Because the competition was run virtually in simulation, there were no hardware changes. A robot model with touch sensors on the feet was created for use in the competition.

Major software changes

  • Support for Webots
  • Major fix/improvement of the Unscented Kalman Filter used for odometry
  • Creation of new particle filter for localisation
  • Implementation of new walk engine, the Quintic Walk from team Bit-Bots.
  • Visual Mesh v2
  • NUsight odometry view

Performance and Results

NUbots made it to the quarter-finals of the competition. Overall we played 5 games, won 1, drew 2 and lost 2.

Round Robins54121

2020: Bordeaux, France (cancelled)

The 2020 RoboCup competition was scheduled to occur in the city of Bordeaux in France in June. This was postponed to 2021 due to the COVID-19 global pandemic, but then cancelled early 2021 due to the ongoing pandemic.

2019: Sydney, Australia

RoboCup 2019 was held in Sydney, Australia.

Major hardware changes

  • Upgraded from CM730 motor controller and IMU to the CM740.
  • Upgraded cameras from FLIR Flea3 to FLIR Blackfly S.

Major software changes

  • Changed from lookup table-based vision with a single-class visual mesh to a multi-class visual mesh for vision.
  • Added localisation, chart, vision and visual mesh display to NUsight2.

Performance and Results

NUbots made it to the quarter-finals of the competition. Overall we played 13 games, won 5, drew 2, and lost 6.

Round Robins13012
Eliminations for Quarter-Finals (Penalty Shootout)31100

2010: Singapore

Major hardware changes

  • Upgraded to NAOv3: Intel ATOM 1.6GHz, 1GB Ram

Performance and Results

NUbots were unfortunately knocked out during second round robins by rUNSWift.

First Round Robin62200
Second Round Robin23021

2009: Graz, Austria

Major hardware changes

  • Aldebaran NAOs get an upgrade (NAOv2), dual non-overlapping cameras, so they can see their feet without having to bend over.

Major software changes

  • Code purge, removed redundant AIBO Code realised by NUPlatform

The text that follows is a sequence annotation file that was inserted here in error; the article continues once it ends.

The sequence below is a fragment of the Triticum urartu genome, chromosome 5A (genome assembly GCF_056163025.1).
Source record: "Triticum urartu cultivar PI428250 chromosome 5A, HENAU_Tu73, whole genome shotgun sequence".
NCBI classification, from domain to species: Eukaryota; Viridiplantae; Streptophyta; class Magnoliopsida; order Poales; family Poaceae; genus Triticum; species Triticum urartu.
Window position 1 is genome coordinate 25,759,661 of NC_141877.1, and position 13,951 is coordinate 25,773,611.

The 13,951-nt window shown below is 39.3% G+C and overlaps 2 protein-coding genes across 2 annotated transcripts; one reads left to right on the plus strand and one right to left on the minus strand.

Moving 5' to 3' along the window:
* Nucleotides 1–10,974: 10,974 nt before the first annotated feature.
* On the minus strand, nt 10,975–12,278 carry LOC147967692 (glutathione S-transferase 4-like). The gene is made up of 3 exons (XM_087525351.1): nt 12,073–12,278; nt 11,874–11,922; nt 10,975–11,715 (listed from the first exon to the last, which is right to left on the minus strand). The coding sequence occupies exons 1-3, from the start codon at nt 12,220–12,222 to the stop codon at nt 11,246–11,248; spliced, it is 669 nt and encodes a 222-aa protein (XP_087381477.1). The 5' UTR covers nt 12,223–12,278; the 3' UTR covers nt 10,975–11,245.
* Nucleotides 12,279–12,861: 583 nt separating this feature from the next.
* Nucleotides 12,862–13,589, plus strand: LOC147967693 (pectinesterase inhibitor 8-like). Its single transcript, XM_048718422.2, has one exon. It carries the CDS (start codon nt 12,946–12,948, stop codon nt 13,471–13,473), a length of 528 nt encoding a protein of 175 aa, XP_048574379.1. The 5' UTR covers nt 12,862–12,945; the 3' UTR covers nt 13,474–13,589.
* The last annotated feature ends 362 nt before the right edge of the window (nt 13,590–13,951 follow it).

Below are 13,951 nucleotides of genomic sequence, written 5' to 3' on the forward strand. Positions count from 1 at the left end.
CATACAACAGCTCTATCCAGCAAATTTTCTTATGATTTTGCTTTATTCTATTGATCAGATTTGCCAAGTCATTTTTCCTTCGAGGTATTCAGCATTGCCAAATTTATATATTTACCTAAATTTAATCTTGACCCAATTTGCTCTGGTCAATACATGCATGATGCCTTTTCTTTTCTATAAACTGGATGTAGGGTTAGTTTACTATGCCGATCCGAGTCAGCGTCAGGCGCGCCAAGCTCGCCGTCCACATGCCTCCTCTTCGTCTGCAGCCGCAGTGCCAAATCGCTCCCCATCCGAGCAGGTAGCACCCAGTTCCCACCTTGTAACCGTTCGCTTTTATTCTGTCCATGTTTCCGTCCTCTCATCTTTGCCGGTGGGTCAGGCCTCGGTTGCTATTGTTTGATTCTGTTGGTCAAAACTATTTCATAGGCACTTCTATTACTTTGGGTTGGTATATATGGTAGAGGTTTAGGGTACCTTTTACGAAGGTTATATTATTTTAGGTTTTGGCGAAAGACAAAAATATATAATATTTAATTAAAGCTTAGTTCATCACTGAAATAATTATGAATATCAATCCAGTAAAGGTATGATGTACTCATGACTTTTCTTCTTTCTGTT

• New Git repository, moved away from CVS
  • Introduction of threading for NAOs, (SeeThinkThread: 30Hz, SenseMoveThread: 100Hz)
  • Blackboard based architecture
  • Soft colour classifications: starting using a transition colour, that can belong in different categories of objects, that is assigned an object with context at a later stage in the processing pipeline.
  • Advances in Line Detection, with the introduction of corner point (L and T shapes), penalty spot, and center circle detection (ellipse fitting).
  • Improvements in Localisation as a direct result of the additional field objects seen.
  • Multiple model extended Kalman Filter
  • Implemented Goal Keeper behaviour: right dive, left dive, and center

Performance and Results

NUBots were quarter-finalists in 2009.

Round Robins135410

2008: Suzhou, China

Major hardware changes

  • First year with the Aldebaran NAOs (x86 AMD GEODE 500MHz CPU, 256 MB SDRAM / 2 GB flash memory)
  • Low-powered walk optimisation

Major Software changes

  • Updated AIBO 2007 code base to interface with NAOQI (using Aldebarans middleware for communicating with NAOs low-level hardware).

Performance and Results

NUManoids (The University of Newcastle (NUbots) partnered with National University of Maynooth from Ireland) - First place, Standard Platform League.

Round Robins1241*30
Grand-Final (Time to Score Goal)1:01100
NUbots acknowledges the traditional custodians of the lands within our footprint areas: Awabakal, Darkinjung, Biripai, Worimi, Wonnarua, and Eora Nations. We acknowledge that our laboratory is situated on unceded Pambalong land. We pay respect to the wisdom of our Elders past and present.